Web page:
In a footnote to "Fast Learner: The Typescript of Pynchon's V. at the Harry Ransom Center in Austin," Luc Herman and John Krafft note that the letters Corlies (Cork) Smith graciously provided them for their study of the transformation of the typescript of V. (1963) into the published novel "may be identical to those published in an unauthorized limited edition under the title Of a Fond Ghoul in 1990."1 Sounding more confident in "From the Ground Up: The Evolution of the South-West Africa Chapter in Pynchon's V.," they write, "Originals of the Smith-Pynchon letters were apparently stolen from the offices of Harper & Row, and an unauthorized facsimile edition was published in 1990 under the title Of a Fond Ghoul (a phrase Pynchon proposes in the correspondence as one possible title for his novel). Smith later received photocopies of the letters in the mail."2 Herman and Krafft were essentially correct in their assumption about the letters they have. Smith received a copy of the extant correspondence between him and Pynchon as it appears in Of a Fond Ghoul,3 but he did not get the book's entire contents.

Of a Fond Ghoul contains forty unnumbered pages, including those that are blank.4 The first two reproduce pages from two Seattle phonebooks with different addresses and numbers for Pynchon, the second page of which also has a black-and-white photocopy-quality image of Giorgio de Chirico's The Enigma of the Hour (c. 1912),5 a painting Pynchon proposed using for the novel's dust jacket, across the middle, covering several names and numbers. The title page comes next, and on the fourth page from the back, there is a stamp stating which number out of the fifty copies printed one has in hand and the fact that the book is being distributed by the Blown Litter Press after its December 1990 release, the date being given here instead of on a copyright page, which has been left out for obvious reasons. In between, there is the correspondence, which takes up twenty-six pages that are occasionally interrupted by blank ones, followed by two additional items, internal Lippincott memos that are missing from the Smith-Pynchon material obtained by Herman and Krafft. One was written on July 10, 1961 and the other on September 4, 1963.6

The first of these memos has "PYNCHON in your absence" — a phrase as appropriate to Pynchon's whereabouts, as we will see, as it was to the person whom the memo addresses — centered above the text like a title and was probably written to Smith. Smith was in Cleveland at an American Library Association convention, which took place between July 9 and July 15 in 1961, and met Patricia Mahool, a friend of Pynchon's from college who had "typed most of Tom's manuscript."7 They discussed the typescript, and he told her a good title might be The Yo-Yo World of Benny Profane. Pynchon must have learned about that conversation in July, disapproved of the suggested title, and told Candida Donadio, who must have informed Smith.8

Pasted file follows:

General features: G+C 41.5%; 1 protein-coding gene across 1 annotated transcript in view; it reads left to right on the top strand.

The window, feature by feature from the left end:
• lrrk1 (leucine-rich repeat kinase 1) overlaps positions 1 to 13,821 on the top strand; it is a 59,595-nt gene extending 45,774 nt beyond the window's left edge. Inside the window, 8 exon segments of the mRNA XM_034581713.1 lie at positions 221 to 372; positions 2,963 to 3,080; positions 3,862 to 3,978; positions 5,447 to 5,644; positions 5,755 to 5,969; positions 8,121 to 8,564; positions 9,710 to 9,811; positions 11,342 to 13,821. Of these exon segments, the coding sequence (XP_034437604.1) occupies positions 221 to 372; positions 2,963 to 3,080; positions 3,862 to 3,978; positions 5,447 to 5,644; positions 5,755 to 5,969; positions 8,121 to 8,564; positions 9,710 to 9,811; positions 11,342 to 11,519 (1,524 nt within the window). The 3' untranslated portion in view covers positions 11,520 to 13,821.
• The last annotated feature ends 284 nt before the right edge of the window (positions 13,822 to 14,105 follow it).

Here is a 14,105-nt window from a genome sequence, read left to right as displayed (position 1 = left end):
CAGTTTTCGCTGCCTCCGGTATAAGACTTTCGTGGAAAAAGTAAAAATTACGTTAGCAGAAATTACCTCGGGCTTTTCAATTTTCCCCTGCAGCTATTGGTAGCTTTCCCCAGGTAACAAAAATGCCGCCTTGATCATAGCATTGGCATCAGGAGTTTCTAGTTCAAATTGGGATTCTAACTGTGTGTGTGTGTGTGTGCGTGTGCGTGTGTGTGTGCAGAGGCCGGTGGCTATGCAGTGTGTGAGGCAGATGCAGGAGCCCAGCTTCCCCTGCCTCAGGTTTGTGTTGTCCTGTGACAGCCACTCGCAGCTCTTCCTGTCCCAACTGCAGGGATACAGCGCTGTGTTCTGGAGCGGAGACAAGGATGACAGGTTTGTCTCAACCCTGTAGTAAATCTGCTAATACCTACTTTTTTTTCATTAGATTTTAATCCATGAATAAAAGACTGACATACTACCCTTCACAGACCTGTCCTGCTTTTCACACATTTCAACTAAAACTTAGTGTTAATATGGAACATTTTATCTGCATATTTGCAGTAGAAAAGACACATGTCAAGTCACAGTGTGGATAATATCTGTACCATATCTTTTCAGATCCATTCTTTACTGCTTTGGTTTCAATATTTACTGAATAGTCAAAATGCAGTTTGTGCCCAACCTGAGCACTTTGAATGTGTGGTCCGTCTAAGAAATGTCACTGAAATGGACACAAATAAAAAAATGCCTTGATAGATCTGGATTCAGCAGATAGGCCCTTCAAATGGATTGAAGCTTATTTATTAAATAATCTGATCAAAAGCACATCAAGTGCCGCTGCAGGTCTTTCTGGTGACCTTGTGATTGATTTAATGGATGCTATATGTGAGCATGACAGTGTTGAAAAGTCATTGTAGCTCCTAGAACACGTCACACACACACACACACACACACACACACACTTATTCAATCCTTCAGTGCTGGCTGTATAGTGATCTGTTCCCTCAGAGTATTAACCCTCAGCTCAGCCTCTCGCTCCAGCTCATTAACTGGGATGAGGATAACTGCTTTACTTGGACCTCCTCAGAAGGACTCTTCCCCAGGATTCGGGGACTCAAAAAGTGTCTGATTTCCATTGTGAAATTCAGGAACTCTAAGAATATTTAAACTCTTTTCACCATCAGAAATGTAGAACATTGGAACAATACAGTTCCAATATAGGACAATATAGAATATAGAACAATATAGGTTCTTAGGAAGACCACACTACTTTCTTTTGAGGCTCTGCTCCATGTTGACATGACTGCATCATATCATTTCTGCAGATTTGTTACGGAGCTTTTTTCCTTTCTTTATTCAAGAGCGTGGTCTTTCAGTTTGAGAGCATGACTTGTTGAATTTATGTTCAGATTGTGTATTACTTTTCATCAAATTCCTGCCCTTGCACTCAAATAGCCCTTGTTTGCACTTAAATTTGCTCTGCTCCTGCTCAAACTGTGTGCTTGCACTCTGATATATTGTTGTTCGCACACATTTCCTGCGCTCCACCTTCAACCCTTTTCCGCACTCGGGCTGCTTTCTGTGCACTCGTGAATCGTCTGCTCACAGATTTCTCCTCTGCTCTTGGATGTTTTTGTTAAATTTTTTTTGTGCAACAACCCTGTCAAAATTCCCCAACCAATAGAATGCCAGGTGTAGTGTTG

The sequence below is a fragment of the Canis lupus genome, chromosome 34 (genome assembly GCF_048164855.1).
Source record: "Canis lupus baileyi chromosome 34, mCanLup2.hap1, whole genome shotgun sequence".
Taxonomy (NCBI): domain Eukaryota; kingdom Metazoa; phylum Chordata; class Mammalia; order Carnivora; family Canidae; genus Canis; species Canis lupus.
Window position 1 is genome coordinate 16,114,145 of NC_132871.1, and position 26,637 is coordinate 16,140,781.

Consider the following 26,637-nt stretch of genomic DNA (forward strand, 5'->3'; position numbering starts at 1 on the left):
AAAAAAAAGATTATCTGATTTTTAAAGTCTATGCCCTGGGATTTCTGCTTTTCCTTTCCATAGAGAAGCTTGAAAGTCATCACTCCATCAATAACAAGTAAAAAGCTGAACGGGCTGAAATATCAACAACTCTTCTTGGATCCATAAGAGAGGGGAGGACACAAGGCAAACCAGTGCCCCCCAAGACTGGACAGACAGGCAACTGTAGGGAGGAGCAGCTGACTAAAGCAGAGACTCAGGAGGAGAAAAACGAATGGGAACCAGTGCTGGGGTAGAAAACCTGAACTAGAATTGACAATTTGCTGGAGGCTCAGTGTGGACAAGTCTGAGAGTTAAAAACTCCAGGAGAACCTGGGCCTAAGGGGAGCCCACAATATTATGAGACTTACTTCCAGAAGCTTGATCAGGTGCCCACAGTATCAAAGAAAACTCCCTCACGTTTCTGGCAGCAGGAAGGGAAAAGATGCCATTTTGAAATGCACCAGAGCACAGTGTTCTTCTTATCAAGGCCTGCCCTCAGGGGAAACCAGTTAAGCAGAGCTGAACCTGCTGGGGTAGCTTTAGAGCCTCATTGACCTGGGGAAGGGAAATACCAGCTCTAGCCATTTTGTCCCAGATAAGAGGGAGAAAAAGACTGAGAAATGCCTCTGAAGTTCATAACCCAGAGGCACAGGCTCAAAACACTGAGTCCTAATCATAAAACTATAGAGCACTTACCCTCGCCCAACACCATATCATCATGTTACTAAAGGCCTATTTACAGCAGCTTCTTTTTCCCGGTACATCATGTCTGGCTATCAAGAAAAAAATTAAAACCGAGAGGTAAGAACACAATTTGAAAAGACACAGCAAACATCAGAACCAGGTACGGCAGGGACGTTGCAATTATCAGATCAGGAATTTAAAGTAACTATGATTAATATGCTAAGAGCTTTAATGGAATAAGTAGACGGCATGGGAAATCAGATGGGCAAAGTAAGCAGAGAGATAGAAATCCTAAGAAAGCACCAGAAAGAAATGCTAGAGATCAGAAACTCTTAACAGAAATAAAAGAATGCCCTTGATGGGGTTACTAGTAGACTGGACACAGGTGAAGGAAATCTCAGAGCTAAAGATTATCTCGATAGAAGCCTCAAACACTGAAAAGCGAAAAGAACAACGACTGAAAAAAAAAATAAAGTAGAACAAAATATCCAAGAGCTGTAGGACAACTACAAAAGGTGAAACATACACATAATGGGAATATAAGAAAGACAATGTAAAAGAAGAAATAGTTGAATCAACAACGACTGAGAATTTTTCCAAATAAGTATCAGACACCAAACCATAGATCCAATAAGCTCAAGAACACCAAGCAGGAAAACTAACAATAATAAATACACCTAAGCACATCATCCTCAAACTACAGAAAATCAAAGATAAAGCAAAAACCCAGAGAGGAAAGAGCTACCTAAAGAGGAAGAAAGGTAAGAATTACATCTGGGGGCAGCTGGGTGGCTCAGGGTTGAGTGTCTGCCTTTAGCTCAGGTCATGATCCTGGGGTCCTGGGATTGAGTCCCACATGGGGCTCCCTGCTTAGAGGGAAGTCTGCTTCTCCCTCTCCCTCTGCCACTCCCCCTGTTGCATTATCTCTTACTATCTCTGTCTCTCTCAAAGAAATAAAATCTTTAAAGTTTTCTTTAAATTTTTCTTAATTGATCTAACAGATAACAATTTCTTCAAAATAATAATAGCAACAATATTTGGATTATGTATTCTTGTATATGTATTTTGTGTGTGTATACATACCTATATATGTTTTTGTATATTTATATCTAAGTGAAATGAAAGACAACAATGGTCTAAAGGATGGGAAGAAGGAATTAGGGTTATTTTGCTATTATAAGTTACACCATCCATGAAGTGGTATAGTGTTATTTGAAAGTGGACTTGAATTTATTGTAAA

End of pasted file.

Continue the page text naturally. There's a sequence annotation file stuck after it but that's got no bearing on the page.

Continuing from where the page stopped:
The memo-writer informs Smith, or whoever the unnamed recipient of the memo was, that Donadio was delighted to hear that the novel would be published and goes on to say that she will get in touch with Pynchon and tell him the news, though there was some question about where he was living. Donadio had "heard nothing [from him] in months" but apparently gave Lippincott two addresses at which he might be found: 4754 22d St., N.E., Seattle 5 and 4709½ 9th St., N.E., Seattle 5. The first corresponds to the address in the page from the Seattle phonebook reprinted on the first page of Of a Fond Ghoul, and the second to the one on the second page, which is also the address used by Pynchon after August 1961 when he was writing to Smith as well as Faith and Kirkpatrick Sale, at least until he left Seattle in October or November of 1962 after finishing his review of V.'s galleys.9

Pynchon, it would seem, moved to the second address between Donadio's last contact with him and when he sent her the typescript, which was delivered to Lippincott via Donadio's office.10 The second address may have been the return address on the package Donadio had received, probably in the middle of June and apparently without a small personalized note.11 Because of the lack of contact between the two, Donadio appears to have been uncertain if she had Pynchon's address or someone else's and perhaps thought that he was using the new one to pick up mail, as he had likely done with the two at which Smith wrote to Pynchon prior to August 1961.12 That, in any case, must have been the thinking at Lippincott, for the memo-writer notes, before passing on the addresses, Donadio "[g]ave me what seems to be a firm address." Those at Lippincott remained uncertain: the memo states that any correspondence should be sent to both addresses, with original material going to the first and copies to the second.